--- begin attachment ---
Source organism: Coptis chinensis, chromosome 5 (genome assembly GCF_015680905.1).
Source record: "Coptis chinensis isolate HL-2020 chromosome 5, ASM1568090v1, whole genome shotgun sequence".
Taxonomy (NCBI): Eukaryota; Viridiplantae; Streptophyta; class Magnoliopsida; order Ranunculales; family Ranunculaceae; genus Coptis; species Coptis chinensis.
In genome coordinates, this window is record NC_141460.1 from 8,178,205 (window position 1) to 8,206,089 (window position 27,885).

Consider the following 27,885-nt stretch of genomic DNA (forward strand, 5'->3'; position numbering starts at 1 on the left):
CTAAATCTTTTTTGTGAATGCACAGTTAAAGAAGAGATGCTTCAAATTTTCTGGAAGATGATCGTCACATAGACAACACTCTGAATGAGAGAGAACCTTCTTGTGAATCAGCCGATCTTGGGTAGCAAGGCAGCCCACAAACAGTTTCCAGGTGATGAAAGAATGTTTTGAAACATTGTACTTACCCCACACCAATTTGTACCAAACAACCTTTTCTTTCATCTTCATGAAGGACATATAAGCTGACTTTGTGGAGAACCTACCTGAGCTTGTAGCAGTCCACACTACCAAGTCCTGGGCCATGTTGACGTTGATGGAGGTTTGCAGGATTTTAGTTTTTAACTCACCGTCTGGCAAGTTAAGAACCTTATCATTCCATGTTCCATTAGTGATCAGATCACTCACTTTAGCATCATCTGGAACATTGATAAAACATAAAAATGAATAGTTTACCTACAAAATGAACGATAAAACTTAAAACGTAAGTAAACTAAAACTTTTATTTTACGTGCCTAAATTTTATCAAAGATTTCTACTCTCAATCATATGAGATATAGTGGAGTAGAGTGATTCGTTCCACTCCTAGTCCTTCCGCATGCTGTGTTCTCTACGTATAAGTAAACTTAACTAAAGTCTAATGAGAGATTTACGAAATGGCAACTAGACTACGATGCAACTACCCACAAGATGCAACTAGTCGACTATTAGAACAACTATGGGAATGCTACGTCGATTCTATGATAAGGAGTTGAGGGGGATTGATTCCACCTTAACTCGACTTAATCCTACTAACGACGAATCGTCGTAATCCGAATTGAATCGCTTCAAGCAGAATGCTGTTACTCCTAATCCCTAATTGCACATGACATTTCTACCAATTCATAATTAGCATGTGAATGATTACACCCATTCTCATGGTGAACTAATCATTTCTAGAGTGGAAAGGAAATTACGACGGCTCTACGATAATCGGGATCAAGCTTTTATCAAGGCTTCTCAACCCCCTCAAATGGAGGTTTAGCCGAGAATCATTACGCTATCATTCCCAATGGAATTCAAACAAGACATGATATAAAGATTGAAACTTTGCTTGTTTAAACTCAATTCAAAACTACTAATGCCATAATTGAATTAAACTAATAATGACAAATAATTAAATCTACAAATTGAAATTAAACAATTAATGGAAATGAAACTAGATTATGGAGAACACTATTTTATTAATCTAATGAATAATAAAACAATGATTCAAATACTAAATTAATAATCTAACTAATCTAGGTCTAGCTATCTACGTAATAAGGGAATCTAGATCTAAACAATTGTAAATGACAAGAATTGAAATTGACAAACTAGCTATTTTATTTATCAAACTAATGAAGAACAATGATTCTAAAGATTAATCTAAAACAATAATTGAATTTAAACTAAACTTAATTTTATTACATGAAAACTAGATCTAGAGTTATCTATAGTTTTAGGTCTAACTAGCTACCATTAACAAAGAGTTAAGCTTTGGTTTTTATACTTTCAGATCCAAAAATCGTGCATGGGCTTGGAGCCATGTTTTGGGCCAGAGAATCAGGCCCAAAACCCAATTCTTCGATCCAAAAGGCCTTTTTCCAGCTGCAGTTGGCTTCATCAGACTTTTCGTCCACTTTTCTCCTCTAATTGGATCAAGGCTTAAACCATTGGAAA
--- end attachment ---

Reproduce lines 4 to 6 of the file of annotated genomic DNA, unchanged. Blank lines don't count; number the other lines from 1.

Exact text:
In genome coordinates, this window is record NC_141460.1 from 8,178,205 (window position 1) to 8,206,089 (window position 27,885).

Consider the following 27,885-nt stretch of genomic DNA (forward strand, 5'->3'; position numbering starts at 1 on the left):
CTAAATCTTTTTTGTGAATGCACAGTTAAAGAAGAGATGCTTCAAATTTTCTGGAAGATGATCGTCACATAGACAACACTCTGAATGAGAGAGAACCTTCTTGTGAATCAGCCGATCTTGGGTAGCAAGGCAGCCCACAAACAGTTTCCAGGTGATGAAAGAATGTTTTGAAACATTGTACTTACCCCACACCAATTTGTACCAAACAACCTTTTCTTTCATCTTCATGAAGGACATATAAGCTGACTTTGTGGAGAACCTACCTGAGCTTGTAGCAGTCCACACTACCAAGTCCTGGGCCATGTTGACGTTGATGGAGGTTTGCAGGATTTTAGTTTTTAACTCACCGTCTGGCAAGTTAAGAACCTTATCATTCCATGTTCCATTAGTGATCAGATCACTCACTTTAGCATCATCTGGAACATTGATAAAACATAAAAATGAATAGTTTACCTACAAAATGAACGATAAAACTTAAAACGTAAGTAAACTAAAACTTTTATTTTACGTGCCTAAATTTTATCAAAGATTTCTACTCTCAATCATATGAGATATAGTGGAGTAGAGTGATTCGTTCCACTCCTAGTCCTTCCGCATGCTGTGTTCTCTACGTATAAGTAAACTTAACTAAAGTCTAATGAGAGATTTACGAAATGGCAACTAGACTACGATGCAACTACCCACAAGATGCAACTAGTCGACTATTAGAACAACTATGGGAATGCTACGTCGATTCTATGATAAGGAGTTGAGGGGGATTGATTCCACCTTAACTCGACTTAATCCTACTAACGACGAATCGTCGTAATCCGAATTGAATCGCTTCAAGCAGAATGCTGTTACTCCTAATCCCTAATTGCACATGACATTTCTACCAATTCATAATTAGCATGTGAATGATTACACCCATTCTCATGGTGAACTAATCATTTCTAGAGTGGAAAGGAAATTACGACGGCTCTACGATAATCGGGATCAAGCTTTTATCAAGGCTTCTCAACCCCCTCAAATGGAGGTTTAGCCGAGAATCATTACGCTATCATTCCCAATGGAATTCAAACAAGACATGATATAAAGATTGAAACTTTGCTTGTTTAAACTCAATTCAAAACTACTAATGCCATAATTGAATTAAACTAATAATGACAAATAATTAAATCTACAAATTGAAATTAAACAATTAATGGAAATGAAACTAGATTATGGAGAACACTATTTTATTAATCTAATGAATAATAAAACAATGATTCAAATACTAAATTAATAATCTAACTAATCTAGGTCTAGCTATCTACGTAATAAGGGAATCTAGATCTAAACAATTGTAAATGACAAGAATTGAAATTGACAAACTAGCTATTTTATTTATCAAACTAATGAAGAACAATGATTCTAAAGATTAATCTAAAACAATAATTGAATTTAAACTAAACTTAATTTTATTACATGAAAACTAGATCTAGAGTTATCTATAGTTTTAGGTCTAACTAGCTACCATTAACAAAGAGTTAAGCTTTGGTTTTTATACTTTCAGATCCAAAAATCGTGCATGGGCTTGGAGCCATGTTTTGGGCCAGAGAATCAGGCCCAAAACCCAATTCTTCGATCCAAAAGGCCTTTTTCCAGCTGCAGTTGGCTTCATCAGACTTTTCGTCCACTTTTCTCCTCTAATTGGATCAAGGCTTAAACCATTGGAAA